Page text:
rambutan2
17/10/2005
09:31
yes, it's down to tim read to more than earn his keep - get the share price up and get the fund raising away at an acceptable level. meanwhile, mr mkt does his best to make life difficult!
rambutan2
17/10/2005
09:15
Yes: quite a few very encouraging statements in the RNS, such as this one: Rashad Kaldany, Director of IFC's Oil, Gas, Mining and Chemicals Department noted that the Kolwezi Project is currently the most advanced mining project in the DRC, and would be the first one to move forward under the country's new mining code, which, amongst other things, regulates the accrual of financial benefits from mining to central and local governments. And the share price...?
jonwig
17/10/2005
08:49
ifc and idc have exercised their options http://www.companyannouncements.net/cgi-bin/articles/200510170940307433S.html kolwezi IS going to happen.
rambutan2
15/10/2005
07:25
Minesite article covers this week's announcement and also plenty of background on the company: http://www.minesite.com/storyFull5.php?storySeq=3044 As per usual, the share price is indifferent...
jonwig
13/10/2005
08:10
Adastra secures Kolwezi subsurface rights 584 words 12 October 2005 eSource Canada Business News Network English Copyright 2005 Business Information Group. All Rights Reserved. Shares in Adastra Minerals (AAA-T, AAA-L) jumped 23¢, or more than 16%, to $1.65 in early trading in Toronto on Oct.12, after the company said that it had secured subsurface exploration rights for the Kolwezi copper-cobalt tailings project in the Democratic Republic of Congo. The 5-year, renewable licence, which was issued to Adastra's wholly owned Congolese subsidiary Roan Prospecting, covers the entire 62-sq.-km tailings project area including the formerly producing Kingamyambo, Kananga West, Kananga East and Clippe Nord deposits. Adastra is planning an exploration campaign on several copper and cobalt targets. "The award of these subsurface exploration rights is of significant importance to our company," said Adastra CEO Tim Read in a prepared statement. "On the one hand, it gives us considerable exploration opportunities quite separate from the development of the Kolwezi tailings project. On the other, it affords total protection regarding the integrity of the area covered by the tailings exploitation licence, ruling out any possibility of conflicting interests on land use." The Kolwezi tailings project centres on two dams containing a resource of 112.8 million tonnes of oxide tailings grading 1.49% copper and 0.32% cobalt. The tailings dams are left over from the mineral concentrator facility in Kolwezi, which processed high-grade ore from the Kov and other nearby mines from 1952 onward. Initial plans at Kolwezi envisage annual production of 5,500 tonnes of cobalt and 30,000 tonnes of copper over a 53-year mine life. Cash costs are expected to be among the lowest in the world. The company says the existing resources are capable of supporting production of 11,000 tonnes cobalt and 60,000 tonnes copper annually over 29 years. A definitive feasibility study by Murray & Roberts and GRD Minproc is expected in the first quarter of 2006. Pending a positive outcome, construction could conceivably begin before the end of 2006, with first production by mid-2008. The base case scenario carries an estimated price tag of $300 million, including working capital, owner's cost, and contingencies. In late August, the DRC's Ministry of Mines' Direction chargée de la Protection de L'Environnement Minier approved Kingamyambo Musonoi Tailings' environmental and social impact assessment (ESIA) at Kolwezi. Adastra says the approval means the company can proceed with its planned development. The company intends to finalize a ESIA compliant with Wolrd Bank standards by yearend. In May, International Financial Corp. (IFC), the financing arm of the World Bank, and Industrial Development Corp. of South Africa (IDC) agreed to acquire equity interest in the project and become potential lenders. Adastra will gain US$12 million in cash once these agencies exercise their options. Adastra currently holds an 82.5% interest in Kingamyambo Musonoi Tailings (KMT), which owns the Kolwezi project. The government of the DRC holds a 5% stake, while state-owned Gécamines has a 12.5% interest. Adastra's interest in Kolwezi will be reduced to 65% in order to allow IFC and IDC to acquire 7.5% and 10% interests, respectively. The DRC government and Gécamines will retain their original holdings. Adastra will receive $12 million from the IFC and the IDC for their equity stake in KMT. Thereafter, the company will look to arrange a mix of debt financing, subordinated debt, and equity financing to build the project. The IFC and IDC will maintain their interest levels via any equity financings, and will lead the project debt financing.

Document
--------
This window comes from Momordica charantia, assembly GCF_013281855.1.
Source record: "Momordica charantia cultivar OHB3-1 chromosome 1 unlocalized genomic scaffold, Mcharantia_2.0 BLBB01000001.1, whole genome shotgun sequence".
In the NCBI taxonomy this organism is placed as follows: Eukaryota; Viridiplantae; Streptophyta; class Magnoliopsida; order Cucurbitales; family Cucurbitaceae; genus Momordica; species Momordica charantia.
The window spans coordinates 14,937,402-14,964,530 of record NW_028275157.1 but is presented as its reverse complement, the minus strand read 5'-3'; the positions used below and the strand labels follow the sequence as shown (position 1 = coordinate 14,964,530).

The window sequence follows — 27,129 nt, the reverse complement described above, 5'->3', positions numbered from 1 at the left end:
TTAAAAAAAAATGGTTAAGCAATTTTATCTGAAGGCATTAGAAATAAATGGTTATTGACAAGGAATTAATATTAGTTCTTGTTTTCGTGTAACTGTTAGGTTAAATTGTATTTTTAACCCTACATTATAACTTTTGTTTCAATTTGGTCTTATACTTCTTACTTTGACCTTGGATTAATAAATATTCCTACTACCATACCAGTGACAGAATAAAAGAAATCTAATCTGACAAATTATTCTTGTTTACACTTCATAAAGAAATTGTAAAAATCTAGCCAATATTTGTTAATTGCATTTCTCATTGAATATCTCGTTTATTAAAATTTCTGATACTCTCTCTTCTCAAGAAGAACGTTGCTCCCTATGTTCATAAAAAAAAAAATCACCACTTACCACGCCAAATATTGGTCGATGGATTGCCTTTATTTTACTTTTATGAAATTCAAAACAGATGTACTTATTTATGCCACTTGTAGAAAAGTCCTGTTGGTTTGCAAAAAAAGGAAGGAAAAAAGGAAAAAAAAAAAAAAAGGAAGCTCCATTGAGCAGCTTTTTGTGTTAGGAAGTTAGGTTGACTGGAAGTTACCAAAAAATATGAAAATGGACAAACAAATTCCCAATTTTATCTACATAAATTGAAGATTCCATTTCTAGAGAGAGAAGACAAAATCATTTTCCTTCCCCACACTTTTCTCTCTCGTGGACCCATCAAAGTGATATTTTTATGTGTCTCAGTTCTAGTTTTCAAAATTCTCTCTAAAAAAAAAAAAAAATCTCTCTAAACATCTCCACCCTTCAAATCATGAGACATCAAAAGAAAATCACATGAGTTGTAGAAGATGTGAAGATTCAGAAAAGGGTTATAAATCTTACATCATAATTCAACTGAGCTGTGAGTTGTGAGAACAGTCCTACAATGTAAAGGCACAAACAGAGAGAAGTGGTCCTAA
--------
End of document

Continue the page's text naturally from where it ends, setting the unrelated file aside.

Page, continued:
sivadnoj
12/10/2005
08:58
just in case anyone needed reminding... About the Kolwezi Project Adastra's Kolwezi Project consists of two dams containing 112.8 million tonnes of oxide tailings, grading 1.49% copper and 0.32% cobalt, as determined by Dr. Isobel Clark of Geostokos Limited, a 'qualified person' as defined by the Canadian Securities Administrators' NI 43-101. This resource has the potential to host one of the world's largest and lowest cost cobalt producers. A definitive feasibility study is expected to be completed in the first quarter of 2006. If this study is favourable, construction is expected to commence before year-end, with first production in mid 2008. The project is expected to produce initially approximately 5,500 tonnes of cobalt and 30,000 tonnes of copper annually, at which level of output Kolwezi has a mine life in excess of 50 years. Such a project would generate significant taxation, royalty and dividend revenues to the Government, as well as providing local employment and contributing to the regeneration of the DRC's copper belt infrastructure. http://www.companyannouncements.net/cgi-bin/articles/200510120700115352S.html
rambutan2
12/10/2005
06:20
Adastra Minerals Inc. ... is today delighted to announce that it has secured the subsurface exploration rights under the whole of its Kolwezi tailings project licence area in the Democratic Republic of Congo... Takes away potential problems, as the rest of the RNS (see header) states. I think the political situation might still be the main factor holding the share price back.
jonwig